Written by Sarah, a volunteer at the 2019 Barnham excavation.
Tea breaks are integral to field work at Barnham. In the mornings, team members shrug off yesterday’s aching muscle memory, cleaning up debris that has accumulated in the trenches overnight and picking up where we left off the day before. Morning tea break offers a circle of cushioned chairs beneath a sweeping sky of swirling grey and white clouds. Beside us, a rolling field of grass spreads out towards a horizon of tall trees. The grass veils tractors and equipment that remind us we are gracious guests trying to make sense of an ancient landscape on modern farmland.
As we are divided into different areas to work, first tea is the first opportunity to check in on everyone’s progress and exchange stories. Here we discuss small moments of interest, where things have not quite gone as planned, or someone has found something interesting. By afternoon, the team has broken into the prime vigour of progress for the day, and everyone has worked up a proper appetite. Lunch (with tea) is a welcome halfway mark to the day’s work. By afternoon, aches, pains, setbacks, and tedium begin to take their toll – broken by moments of surprise and laughter (or a bit of sarcasm). Afternoon tea is a final pause before the last push to meet goals, piece together the day’s big-picture puzzles about the site, and wrap up work.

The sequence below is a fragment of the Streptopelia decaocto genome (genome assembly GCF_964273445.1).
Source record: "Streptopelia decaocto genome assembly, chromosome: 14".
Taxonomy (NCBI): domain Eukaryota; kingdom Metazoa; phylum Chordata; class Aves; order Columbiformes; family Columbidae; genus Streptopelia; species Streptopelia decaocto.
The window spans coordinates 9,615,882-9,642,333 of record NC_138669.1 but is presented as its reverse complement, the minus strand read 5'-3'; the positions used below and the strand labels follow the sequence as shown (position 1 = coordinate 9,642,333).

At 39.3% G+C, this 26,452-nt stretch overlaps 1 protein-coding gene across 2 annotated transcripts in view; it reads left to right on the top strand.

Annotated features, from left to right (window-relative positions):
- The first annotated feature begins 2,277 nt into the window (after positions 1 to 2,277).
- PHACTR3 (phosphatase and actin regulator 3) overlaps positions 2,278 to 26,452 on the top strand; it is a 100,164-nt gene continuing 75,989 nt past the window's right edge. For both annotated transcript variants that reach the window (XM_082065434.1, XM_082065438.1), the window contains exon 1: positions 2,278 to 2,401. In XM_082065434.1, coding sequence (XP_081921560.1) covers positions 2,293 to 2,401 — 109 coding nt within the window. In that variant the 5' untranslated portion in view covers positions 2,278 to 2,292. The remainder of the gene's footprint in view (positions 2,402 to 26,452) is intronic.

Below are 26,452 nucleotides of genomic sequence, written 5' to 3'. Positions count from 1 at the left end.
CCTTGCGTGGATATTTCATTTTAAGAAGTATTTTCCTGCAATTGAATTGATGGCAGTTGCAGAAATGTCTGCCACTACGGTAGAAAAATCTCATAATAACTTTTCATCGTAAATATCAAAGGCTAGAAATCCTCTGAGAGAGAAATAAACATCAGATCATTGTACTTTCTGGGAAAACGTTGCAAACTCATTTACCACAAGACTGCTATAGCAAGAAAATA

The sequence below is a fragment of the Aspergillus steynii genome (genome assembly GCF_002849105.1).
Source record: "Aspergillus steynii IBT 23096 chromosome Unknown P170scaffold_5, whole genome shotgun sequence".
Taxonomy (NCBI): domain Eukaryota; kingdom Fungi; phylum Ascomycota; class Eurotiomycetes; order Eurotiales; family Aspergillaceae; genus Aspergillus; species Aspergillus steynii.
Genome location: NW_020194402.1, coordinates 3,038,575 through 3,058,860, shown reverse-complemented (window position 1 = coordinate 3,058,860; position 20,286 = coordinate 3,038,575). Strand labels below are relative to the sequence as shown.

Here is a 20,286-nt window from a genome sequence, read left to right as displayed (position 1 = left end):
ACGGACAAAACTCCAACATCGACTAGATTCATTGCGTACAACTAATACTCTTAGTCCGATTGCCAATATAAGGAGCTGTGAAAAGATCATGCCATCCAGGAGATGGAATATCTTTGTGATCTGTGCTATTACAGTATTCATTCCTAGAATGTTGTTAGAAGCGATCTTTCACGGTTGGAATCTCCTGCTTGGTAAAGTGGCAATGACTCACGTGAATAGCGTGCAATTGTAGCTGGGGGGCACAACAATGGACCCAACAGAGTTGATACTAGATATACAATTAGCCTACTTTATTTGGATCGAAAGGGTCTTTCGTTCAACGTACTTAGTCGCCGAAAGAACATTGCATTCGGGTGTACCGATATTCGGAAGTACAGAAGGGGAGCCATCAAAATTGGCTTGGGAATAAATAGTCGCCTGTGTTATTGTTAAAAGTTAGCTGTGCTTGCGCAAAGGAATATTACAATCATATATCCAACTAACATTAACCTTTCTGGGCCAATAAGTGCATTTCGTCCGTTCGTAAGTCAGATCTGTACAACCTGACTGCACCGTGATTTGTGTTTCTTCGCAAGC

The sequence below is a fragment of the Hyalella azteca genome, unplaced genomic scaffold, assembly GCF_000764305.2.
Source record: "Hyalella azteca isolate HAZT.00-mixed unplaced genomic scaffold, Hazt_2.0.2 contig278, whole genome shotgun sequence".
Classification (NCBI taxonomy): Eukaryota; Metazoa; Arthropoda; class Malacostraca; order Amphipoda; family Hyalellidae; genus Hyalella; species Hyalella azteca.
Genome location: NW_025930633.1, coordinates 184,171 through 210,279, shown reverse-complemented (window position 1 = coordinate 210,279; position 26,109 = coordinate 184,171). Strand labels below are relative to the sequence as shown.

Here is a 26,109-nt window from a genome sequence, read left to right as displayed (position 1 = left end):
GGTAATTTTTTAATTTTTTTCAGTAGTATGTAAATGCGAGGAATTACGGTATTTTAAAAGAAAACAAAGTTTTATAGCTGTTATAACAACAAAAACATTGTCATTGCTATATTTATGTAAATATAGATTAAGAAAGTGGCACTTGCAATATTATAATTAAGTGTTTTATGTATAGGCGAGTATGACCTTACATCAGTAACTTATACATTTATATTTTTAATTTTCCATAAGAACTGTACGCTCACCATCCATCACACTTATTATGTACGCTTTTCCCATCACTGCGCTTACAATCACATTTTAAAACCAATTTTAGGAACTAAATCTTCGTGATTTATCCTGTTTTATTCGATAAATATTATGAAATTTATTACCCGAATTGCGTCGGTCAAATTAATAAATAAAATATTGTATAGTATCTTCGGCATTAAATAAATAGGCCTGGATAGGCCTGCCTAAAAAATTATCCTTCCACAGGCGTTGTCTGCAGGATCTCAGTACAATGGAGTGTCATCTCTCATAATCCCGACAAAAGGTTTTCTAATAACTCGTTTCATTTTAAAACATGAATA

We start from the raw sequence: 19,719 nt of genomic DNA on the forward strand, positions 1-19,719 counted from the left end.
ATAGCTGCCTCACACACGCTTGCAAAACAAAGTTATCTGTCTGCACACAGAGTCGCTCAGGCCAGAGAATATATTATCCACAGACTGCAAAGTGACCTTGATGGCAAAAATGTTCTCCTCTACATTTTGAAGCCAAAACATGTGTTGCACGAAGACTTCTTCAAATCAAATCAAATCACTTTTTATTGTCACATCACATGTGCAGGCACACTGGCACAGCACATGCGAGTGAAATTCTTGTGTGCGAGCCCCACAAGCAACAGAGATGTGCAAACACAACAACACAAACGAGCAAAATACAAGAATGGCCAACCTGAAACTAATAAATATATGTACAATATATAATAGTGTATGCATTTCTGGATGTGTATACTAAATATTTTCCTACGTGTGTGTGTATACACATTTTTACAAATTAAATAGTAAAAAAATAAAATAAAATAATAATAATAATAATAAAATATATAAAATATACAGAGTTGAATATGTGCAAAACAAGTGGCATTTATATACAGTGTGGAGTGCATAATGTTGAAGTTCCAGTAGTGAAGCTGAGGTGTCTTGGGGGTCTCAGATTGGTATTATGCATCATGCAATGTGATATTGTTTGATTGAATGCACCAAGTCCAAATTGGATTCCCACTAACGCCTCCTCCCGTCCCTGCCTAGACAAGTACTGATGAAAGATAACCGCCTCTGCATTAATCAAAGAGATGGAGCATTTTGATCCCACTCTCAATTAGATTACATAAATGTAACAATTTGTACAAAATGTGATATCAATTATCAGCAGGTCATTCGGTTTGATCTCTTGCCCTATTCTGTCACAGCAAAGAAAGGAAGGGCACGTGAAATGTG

The tea breaks lift morale and facilitates social health on site. Tea duty is therefore an important responsibility that rotates through each team member. Today was my day to make tea for the team. Being Mormon myself (a member of the Church of Jesus Christ of Latter Day Saints), I don’t drink tea. Nevertheless, I was happy and excited to help. I was amused (and so were the kind staff members and fellow students checking on me) as, at first, I kept repeating my questions about the difference between the hot water “teapots” and the steeping kettles. Not to mention I spilled quite a bit of hot water and tea while preparing for morning break, trying to figure out how to pour out of typical teapot spots into kettles and mugs. It was immensely satisfying to serve my wonderful team members and help host these essential gatherings that punctuate our work day. And, according to my new friends, I made a mean cup of tea!